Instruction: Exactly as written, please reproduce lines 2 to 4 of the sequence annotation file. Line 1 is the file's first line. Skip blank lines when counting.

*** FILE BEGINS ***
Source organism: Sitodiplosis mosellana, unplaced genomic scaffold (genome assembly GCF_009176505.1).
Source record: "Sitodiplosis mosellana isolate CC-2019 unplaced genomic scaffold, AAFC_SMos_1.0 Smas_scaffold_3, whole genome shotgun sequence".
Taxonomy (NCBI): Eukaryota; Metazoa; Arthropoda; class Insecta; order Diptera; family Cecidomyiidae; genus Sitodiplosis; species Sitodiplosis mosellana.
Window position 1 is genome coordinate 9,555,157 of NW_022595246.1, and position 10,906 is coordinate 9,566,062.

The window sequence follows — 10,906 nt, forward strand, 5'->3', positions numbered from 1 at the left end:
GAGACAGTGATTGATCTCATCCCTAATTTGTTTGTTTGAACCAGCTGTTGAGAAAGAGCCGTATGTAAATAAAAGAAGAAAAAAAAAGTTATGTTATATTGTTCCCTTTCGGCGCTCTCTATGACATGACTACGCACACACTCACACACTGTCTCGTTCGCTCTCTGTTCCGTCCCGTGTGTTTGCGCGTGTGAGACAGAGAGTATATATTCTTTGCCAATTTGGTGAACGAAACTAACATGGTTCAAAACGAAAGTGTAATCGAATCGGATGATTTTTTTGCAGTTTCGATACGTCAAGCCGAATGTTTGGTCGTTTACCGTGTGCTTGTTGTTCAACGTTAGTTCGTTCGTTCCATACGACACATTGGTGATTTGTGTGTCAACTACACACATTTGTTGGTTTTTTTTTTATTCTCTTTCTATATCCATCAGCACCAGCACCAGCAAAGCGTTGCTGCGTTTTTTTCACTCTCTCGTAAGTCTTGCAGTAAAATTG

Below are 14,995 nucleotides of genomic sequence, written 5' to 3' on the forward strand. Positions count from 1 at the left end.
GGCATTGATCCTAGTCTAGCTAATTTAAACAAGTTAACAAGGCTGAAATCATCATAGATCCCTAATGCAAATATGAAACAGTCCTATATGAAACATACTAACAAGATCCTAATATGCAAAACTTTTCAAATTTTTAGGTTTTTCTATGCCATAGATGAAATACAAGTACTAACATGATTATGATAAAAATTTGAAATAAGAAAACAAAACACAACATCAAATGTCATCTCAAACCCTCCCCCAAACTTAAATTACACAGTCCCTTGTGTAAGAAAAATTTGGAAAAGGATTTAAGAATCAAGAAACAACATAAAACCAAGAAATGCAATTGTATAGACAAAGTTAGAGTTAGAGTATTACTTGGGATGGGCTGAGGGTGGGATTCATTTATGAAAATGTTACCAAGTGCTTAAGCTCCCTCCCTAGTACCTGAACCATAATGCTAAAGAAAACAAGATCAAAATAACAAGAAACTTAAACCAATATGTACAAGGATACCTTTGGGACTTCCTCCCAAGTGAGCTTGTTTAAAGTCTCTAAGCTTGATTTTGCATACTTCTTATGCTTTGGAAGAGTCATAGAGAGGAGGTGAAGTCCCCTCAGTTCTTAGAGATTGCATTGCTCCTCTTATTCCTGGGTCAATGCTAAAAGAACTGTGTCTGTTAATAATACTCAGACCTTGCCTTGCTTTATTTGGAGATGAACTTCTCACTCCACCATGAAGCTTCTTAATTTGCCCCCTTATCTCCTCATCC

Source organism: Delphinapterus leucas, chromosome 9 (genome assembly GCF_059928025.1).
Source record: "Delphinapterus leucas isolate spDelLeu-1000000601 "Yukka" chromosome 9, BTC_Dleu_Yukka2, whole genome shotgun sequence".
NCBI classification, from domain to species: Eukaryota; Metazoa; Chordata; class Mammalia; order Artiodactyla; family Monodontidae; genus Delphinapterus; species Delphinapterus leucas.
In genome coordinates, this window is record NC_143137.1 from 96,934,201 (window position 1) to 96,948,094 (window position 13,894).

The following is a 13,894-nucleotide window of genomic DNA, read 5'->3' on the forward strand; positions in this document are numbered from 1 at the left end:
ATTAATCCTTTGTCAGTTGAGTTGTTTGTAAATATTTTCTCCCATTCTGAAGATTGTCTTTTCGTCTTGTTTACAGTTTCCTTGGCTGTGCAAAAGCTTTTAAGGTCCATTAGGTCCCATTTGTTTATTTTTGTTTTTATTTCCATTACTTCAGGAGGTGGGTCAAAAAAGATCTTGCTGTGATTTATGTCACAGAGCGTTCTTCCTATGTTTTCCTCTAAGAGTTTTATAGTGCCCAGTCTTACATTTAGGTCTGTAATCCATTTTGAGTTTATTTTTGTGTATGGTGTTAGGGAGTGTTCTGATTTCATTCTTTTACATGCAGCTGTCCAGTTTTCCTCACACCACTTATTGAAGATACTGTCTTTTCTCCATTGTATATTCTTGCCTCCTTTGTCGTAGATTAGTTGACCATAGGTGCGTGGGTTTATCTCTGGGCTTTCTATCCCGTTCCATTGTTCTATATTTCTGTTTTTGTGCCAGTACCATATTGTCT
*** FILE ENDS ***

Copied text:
Source record: "Sitodiplosis mosellana isolate CC-2019 unplaced genomic scaffold, AAFC_SMos_1.0 Smas_scaffold_3, whole genome shotgun sequence".
Taxonomy (NCBI): Eukaryota; Metazoa; Arthropoda; class Insecta; order Diptera; family Cecidomyiidae; genus Sitodiplosis; species Sitodiplosis mosellana.
Window position 1 is genome coordinate 9,555,157 of NW_022595246.1, and position 10,906 is coordinate 9,566,062.